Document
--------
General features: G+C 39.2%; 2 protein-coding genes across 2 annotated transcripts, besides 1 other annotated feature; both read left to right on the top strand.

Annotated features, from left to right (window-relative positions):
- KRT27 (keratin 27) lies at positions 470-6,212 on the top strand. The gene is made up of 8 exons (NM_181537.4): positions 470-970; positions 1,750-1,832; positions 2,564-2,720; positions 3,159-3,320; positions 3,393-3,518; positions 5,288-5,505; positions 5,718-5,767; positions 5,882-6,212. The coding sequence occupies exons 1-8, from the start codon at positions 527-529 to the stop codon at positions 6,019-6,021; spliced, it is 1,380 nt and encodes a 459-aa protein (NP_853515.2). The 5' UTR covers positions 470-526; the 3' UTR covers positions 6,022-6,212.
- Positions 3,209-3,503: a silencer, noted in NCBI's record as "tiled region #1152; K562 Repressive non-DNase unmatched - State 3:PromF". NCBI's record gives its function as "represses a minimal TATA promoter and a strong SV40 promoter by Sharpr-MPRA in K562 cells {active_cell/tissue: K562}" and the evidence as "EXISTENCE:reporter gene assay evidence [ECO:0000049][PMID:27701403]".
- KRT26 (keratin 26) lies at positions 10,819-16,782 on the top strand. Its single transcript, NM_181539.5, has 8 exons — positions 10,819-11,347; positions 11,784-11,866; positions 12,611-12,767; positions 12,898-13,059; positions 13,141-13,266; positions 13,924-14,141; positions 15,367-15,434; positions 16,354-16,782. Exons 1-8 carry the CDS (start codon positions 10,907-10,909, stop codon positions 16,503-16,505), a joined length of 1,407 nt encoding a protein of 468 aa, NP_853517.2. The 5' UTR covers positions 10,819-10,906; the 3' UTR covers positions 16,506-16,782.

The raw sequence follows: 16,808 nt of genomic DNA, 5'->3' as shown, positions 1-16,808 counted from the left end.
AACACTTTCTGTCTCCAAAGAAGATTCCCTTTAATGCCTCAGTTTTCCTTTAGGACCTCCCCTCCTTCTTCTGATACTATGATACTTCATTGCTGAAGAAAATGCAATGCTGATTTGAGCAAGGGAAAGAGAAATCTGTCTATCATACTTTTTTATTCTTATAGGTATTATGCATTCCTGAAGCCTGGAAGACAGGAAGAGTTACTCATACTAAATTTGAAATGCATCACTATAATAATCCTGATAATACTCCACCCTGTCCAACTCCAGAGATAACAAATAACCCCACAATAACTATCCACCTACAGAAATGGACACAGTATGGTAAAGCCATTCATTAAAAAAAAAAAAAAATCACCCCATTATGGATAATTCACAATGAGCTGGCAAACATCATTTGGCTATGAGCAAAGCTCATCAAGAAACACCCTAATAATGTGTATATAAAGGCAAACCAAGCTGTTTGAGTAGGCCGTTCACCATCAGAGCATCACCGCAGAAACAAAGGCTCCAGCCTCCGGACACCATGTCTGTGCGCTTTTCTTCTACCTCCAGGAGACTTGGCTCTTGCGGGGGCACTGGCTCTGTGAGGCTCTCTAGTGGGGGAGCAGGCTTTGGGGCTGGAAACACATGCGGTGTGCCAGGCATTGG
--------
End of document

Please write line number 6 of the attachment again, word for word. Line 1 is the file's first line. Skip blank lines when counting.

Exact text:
The raw sequence follows: 16,808 nt of genomic DNA, 5'->3' as shown, positions 1-16,808 counted from the left end.